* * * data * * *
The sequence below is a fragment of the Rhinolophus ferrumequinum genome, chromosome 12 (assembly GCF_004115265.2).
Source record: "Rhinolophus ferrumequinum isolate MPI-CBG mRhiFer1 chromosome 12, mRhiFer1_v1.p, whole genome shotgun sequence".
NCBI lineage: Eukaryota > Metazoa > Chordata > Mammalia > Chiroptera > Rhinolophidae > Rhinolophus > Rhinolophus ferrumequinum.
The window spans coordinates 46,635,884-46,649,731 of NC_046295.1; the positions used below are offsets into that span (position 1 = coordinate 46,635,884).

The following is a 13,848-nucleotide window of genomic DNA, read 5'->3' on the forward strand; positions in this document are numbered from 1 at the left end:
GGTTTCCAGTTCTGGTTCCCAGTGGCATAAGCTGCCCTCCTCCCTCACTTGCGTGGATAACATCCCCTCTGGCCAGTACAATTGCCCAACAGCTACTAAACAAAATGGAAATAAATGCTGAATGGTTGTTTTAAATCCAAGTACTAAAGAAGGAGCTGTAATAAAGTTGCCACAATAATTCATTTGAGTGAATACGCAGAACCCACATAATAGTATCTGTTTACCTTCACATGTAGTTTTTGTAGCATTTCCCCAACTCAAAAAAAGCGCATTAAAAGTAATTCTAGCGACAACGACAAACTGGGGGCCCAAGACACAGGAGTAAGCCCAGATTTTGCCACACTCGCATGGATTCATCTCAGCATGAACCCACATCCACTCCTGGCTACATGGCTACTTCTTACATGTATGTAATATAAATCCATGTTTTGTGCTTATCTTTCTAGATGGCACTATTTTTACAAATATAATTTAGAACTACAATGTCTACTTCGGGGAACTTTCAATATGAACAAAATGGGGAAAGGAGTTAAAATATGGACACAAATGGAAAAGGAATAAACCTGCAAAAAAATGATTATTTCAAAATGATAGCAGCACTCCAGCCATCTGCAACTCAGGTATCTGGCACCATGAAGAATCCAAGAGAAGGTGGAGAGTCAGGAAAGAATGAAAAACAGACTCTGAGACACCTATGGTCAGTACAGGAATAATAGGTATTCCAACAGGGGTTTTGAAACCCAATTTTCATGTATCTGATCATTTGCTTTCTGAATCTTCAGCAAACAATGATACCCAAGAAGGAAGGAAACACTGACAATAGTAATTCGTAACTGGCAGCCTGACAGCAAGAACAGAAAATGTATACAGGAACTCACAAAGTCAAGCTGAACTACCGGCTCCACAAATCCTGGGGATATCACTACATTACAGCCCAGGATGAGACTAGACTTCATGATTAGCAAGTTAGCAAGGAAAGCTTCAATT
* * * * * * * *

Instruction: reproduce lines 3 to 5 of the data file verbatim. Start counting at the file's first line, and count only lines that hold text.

NCBI lineage: Eukaryota > Metazoa > Chordata > Mammalia > Chiroptera > Rhinolophidae > Rhinolophus > Rhinolophus ferrumequinum.
The window spans coordinates 46,635,884-46,649,731 of NC_046295.1; the positions used below are offsets into that span (position 1 = coordinate 46,635,884).

The following is a 13,848-nucleotide window of genomic DNA, read 5'->3' on the forward strand; positions in this document are numbered from 1 at the left end: